That does not seem to be the message of either Peter or Paul.

Peter, in 1 Peter 1:3 – 6 (here @ Bible Gateway) gives us two things to which we are to hold on tightly as we face “various trials”.  They are and imperishable and undefiled inheritance and a salvation.  Note, however, when the inheritance and the salvation will be revealed.  The inheritance is reserved in heaven and the salvation will be revealed in the last time.  They are not promised to be revealed now, or amid the various trials.

No, in fact they are the anchors of our hope.  They are the means of our perseverance.

In the midst of all of the difficulty we face as believers in a fallen world, with the certainty that we will, if we wish to live godly, will be persecuted, 2 Timothy 3:12 (here @ Bible Gateway), our certain inheritance and our salvation is that to which we cling.

Romans 5:3 – 5 (here @ Bible Gateway) exhorts us to exult in our tribulations, our certain tribulations; Peter shows us how.

Thursday, February 20, 2020

Overcoming the Obstacles

First, I did not plan on this break.  It was the result of travel and some changes to my schedule that created obstacles that I did not navigate well.  I share that before we get into this to, well for one reason, to confess that I am struggling on this journey as well.

Overcoming the Obstacles

We are exhorted in Scripture to study, to abide, to practice what we encounter in the Word of God.  The purpose, according to Peter in his second letter chapter 1 verses 3 – 4 (here @ Bible Gateway), is that we can become partakers of the divine nature, to truly know Him.

For the past several years it has been my mission to equip as many of those who were willing to do, at least the first couple of those.  The main problem has been that there are seemingly few who are willing to engage for themselves.  Many would rather feed at the trough of those who would study and then tell them what they found; tell them what to believe.  While that may seem easier, it is not what is imagined as the normal Christian experience.

However, there are those who seem to wish to engage.  Those who do will face resistance in multiple forms.  The enemy does not wish for men to seriously engage in the Word of God, to be equipped to take on the full armor of God, Ephesians 6:10 – 20 (here @ Bible Gateway).

So, what I share here, I do not claim to fully and completely practice.  I strive, weakly.  I am facing the reality that instead of becoming stronger, I am becoming weaker.  I tire more easily than I did.  I read that I can live in His strength, but I don’t seem to be able to do that well or consistently.

All that is a preamble to what was intended to follow the last post.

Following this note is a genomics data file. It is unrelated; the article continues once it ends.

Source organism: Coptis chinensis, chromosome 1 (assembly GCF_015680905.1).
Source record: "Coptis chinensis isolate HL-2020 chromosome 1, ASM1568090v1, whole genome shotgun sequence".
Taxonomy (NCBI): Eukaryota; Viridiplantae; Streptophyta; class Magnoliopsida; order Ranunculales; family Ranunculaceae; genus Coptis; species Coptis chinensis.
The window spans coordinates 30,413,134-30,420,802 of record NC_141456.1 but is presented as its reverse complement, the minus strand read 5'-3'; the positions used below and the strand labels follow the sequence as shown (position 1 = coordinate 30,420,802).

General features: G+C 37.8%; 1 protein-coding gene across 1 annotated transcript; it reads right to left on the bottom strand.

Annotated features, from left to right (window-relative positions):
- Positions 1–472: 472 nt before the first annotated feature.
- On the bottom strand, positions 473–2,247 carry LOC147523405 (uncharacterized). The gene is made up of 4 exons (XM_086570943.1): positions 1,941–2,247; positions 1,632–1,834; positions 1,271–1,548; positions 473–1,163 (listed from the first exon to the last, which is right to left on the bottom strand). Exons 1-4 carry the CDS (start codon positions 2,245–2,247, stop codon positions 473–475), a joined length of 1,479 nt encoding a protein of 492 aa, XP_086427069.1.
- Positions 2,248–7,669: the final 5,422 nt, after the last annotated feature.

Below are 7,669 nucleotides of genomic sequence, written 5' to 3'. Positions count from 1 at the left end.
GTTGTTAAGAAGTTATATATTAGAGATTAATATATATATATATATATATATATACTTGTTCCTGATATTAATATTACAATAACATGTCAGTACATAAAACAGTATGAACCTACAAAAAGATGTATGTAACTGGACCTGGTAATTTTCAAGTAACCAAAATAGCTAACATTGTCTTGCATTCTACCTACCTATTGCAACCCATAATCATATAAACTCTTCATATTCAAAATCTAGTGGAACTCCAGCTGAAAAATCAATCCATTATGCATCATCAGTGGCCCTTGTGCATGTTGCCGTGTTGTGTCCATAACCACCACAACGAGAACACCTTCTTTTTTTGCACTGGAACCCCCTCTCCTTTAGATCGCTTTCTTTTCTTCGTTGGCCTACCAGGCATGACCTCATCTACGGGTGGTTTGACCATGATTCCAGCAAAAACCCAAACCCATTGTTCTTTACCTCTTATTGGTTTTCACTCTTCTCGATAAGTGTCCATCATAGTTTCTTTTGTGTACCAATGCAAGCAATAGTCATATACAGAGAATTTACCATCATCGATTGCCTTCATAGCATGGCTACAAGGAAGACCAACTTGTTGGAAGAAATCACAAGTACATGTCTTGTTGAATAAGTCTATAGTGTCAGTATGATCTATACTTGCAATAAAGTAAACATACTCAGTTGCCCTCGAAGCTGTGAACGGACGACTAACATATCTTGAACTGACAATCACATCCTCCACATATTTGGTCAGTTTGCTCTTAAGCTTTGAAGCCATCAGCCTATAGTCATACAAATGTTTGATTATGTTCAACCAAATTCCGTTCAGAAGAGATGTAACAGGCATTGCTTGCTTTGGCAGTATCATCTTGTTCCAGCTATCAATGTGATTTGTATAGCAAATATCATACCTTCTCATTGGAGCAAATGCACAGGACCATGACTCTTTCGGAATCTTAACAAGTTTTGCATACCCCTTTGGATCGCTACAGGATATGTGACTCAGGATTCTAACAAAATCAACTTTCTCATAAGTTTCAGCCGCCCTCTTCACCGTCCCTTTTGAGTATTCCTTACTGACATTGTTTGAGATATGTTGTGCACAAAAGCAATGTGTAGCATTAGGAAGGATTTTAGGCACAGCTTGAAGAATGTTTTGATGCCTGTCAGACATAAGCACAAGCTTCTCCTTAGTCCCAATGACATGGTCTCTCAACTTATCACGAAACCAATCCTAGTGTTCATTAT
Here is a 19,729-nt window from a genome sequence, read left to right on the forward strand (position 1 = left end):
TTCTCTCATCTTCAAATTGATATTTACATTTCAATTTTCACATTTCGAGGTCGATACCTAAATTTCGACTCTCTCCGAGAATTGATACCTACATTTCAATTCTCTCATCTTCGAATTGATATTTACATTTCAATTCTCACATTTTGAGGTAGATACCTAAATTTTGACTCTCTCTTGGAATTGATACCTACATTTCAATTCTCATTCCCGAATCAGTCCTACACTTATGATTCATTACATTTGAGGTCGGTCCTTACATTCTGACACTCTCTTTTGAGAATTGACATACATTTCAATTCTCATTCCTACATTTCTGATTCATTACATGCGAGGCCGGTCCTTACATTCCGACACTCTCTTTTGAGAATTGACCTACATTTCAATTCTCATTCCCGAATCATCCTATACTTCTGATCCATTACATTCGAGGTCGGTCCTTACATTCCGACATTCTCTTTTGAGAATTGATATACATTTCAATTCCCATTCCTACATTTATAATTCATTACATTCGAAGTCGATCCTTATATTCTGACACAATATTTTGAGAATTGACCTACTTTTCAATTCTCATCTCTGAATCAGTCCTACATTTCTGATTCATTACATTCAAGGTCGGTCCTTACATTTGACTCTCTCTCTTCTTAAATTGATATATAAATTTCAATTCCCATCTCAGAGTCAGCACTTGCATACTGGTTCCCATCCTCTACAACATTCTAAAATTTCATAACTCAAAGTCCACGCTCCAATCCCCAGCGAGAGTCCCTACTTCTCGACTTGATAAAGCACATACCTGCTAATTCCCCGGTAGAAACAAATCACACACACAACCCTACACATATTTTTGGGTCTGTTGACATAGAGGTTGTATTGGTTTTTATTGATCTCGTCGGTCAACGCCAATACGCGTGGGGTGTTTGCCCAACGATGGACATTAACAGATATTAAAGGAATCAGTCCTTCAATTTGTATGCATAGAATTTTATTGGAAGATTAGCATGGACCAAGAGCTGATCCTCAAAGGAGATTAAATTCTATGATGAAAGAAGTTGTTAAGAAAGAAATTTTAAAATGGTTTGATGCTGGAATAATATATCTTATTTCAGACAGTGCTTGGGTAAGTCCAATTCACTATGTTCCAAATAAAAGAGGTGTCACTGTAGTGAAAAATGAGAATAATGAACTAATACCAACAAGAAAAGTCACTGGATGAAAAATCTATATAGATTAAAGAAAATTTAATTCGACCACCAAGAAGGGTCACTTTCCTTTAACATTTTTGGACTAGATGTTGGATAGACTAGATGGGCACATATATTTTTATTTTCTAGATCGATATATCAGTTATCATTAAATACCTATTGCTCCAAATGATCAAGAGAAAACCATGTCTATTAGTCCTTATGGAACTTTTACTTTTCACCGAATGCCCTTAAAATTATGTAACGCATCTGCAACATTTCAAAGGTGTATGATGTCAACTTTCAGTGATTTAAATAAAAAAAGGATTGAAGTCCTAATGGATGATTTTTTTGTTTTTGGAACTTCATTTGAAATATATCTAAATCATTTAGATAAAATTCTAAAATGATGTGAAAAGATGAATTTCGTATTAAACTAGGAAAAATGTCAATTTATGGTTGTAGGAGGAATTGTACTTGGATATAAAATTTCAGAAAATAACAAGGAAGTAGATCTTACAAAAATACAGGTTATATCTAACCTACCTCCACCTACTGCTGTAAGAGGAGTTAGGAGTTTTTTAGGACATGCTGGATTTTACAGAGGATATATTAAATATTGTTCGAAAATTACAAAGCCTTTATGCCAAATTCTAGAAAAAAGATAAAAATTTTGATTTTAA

Which is…

If you would please look for a moment at 1 Peter 1:3 – 9 (here @ Bible Gateway).  This is a small portion of the larger answer that Peter outlines in this letter.  It would be a profitable investment to read the entire epistle.

I will, through God’s strength, share observations on how to overcome in the next post, tomorrow.

Sunday, January 19, 2020

Spiritual Obstacle Course

In Paul’s final letter to his protégé Timothy he proclaims that he has fought the good fight, finished the course, and kept the faith (2 Timothy 4:7 (here @ Bible Gateway)).  Have you known those who have not done so?  Have you known those who have stumbled in their race, fallen and not returned?  I have.

Spiritual Obstacle Course

There are other passages that challenge us in this.  1 Corinthians 9:24 – 27 (here @ Bible Gateway), Hebrews 12:1 – 2 (here @ Bible Gateway), and 2 Timothy 2:5 (here @ Bible Gateway) are a few.

We know that the race is such that some do not finish.  In Paul’s circle Demas deserted, he loved the present world more than he loved Christ (2 Timothy 4:10 (here @ Bible Gateway)).  John speaks of those leaving the race, 1 John 2:19 (here @ Bible Gateway).

It is not only in the New Testament that we see this.  A cursory reading of Kings and Chronicles will yield a list of those who started and did not finish well.  Focus for a moment on Genesis 49:15 (here @ Bible Gateway).  Jacob is prophesying over the 12 sons.  Note what he says about Issachar.  He found a resting place that was pleasant, bowed his shoulder to bear the burdens of that place, and became a slave to it.  He chose to rest rather than to fight.

Peter shares a similar warning in 2 Peter 2:19 (here @ Bible Gateway), by what a man is overcome, he is enslaved.  Issachar was overcome by a desire to rest in a pleasant place.  Demas was overcome by a love for the world.

This journey is a long obstacle course.  We continually confront distractions, difficulties, detours, that would take us out or take us off course.  In a competition if we fail to win, fail to finish, there is always the next race.  In this race, this journey, there is not.

What must we do to finish, and finish strong?  We will look at that next time.

Thursday, January 16, 2020

Resisting Falsehood

Truth is resisted.

Resisting Falsehood

You may have experienced this either by personally resisting truth or by having one resist you as you shared truth.  There is another level to resistance.  The enemy of the Lord resists truth in any form.  He is a liar and the father of lies.  So where there is falsehood, he is there.

2 Timothy 2:24 – 25 (here @ Bible Gateway) gives us instruction on how to confront falsehood.  A bit of context, in 1 Timothy (here @ Bible Gateway), 2 Timothy (here @ Bible Gateway), and Titus (here @ Bible Gateway), Paul calls his proteges into continual conflict with false teachers.  It is one of their main purposes as leaders.